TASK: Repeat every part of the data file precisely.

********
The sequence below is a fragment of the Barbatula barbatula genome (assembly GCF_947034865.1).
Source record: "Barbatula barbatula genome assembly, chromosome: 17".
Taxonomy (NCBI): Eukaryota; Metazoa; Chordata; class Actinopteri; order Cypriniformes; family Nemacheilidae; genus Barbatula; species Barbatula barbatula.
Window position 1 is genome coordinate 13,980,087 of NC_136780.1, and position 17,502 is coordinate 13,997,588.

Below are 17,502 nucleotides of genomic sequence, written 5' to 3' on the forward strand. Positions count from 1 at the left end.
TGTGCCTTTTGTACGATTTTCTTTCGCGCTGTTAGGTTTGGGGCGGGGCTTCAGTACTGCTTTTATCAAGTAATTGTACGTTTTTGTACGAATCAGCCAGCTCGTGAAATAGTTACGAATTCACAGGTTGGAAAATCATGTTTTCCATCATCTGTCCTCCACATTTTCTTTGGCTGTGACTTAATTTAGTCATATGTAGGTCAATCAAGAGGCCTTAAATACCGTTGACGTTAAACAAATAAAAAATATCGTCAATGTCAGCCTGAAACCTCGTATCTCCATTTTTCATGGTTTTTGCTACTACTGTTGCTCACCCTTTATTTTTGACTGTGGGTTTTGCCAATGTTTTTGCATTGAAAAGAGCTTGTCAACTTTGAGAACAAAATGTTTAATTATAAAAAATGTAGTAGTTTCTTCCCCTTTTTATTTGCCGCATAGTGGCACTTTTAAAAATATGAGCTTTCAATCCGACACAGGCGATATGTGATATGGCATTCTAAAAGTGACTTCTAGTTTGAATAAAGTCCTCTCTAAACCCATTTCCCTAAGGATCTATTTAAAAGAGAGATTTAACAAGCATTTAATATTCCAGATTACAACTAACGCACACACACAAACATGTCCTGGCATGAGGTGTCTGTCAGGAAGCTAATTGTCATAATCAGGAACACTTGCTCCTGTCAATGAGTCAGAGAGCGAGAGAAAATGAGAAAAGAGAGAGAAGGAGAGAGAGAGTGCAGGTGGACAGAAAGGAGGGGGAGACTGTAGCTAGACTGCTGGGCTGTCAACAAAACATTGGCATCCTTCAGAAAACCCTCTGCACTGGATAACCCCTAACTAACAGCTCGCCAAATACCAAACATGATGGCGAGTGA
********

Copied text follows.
The sequence below is a fragment of the Barbatula barbatula genome (assembly GCF_947034865.1).
Source record: "Barbatula barbatula genome assembly, chromosome: 17".
Taxonomy (NCBI): Eukaryota; Metazoa; Chordata; class Actinopteri; order Cypriniformes; family Nemacheilidae; genus Barbatula; species Barbatula barbatula.
Window position 1 is genome coordinate 13,980,087 of NC_136780.1, and position 17,502 is coordinate 13,997,588.

Below are 17,502 nucleotides of genomic sequence, written 5' to 3' on the forward strand. Positions count from 1 at the left end.
TGTGCCTTTTGTACGATTTTCTTTCGCGCTGTTAGGTTTGGGGCGGGGCTTCAGTACTGCTTTTATCAAGTAATTGTACGTTTTTGTACGAATCAGCCAGCTCGTGAAATAGTTACGAATTCACAGGTTGGAAAATCATGTTTTCCATCATCTGTCCTCCACATTTTCTTTGGCTGTGACTTAATTTAGTCATATGTAGGTCAATCAAGAGGCCTTAAATACCGTTGACGTTAAACAAATAAAAAATATCGTCAATGTCAGCCTGAAACCTCGTATCTCCATTTTTCATGGTTTTTGCTACTACTGTTGCTCACCCTTTATTTTTGACTGTGGGTTTTGCCAATGTTTTTGCATTGAAAAGAGCTTGTCAACTTTGAGAACAAAATGTTTAATTATAAAAAATGTAGTAGTTTCTTCCCCTTTTTATTTGCCGCATAGTGGCACTTTTAAAAATATGAGCTTTCAATCCGACACAGGCGATATGTGATATGGCATTCTAAAAGTGACTTCTAGTTTGAATAAAGTCCTCTCTAAACCCATTTCCCTAAGGATCTATTTAAAAGAGAGATTTAACAAGCATTTAATATTCCAGATTACAACTAACGCACACACACAAACATGTCCTGGCATGAGGTGTCTGTCAGGAAGCTAATTGTCATAATCAGGAACACTTGCTCCTGTCAATGAGTCAGAGAGCGAGAGAAAATGAGAAAAGAGAGAGAAGGAGAGAGAGAGTGCAGGTGGACAGAAAGGAGGGGGAGACTGTAGCTAGACTGCTGGGCTGTCAACAAAACATTGGCATCCTTCAGAAAACCCTCTGCACTGGATAACCCCTAACTAACAGCTCGCCAAATACCAAACATGATGGCGAGTGA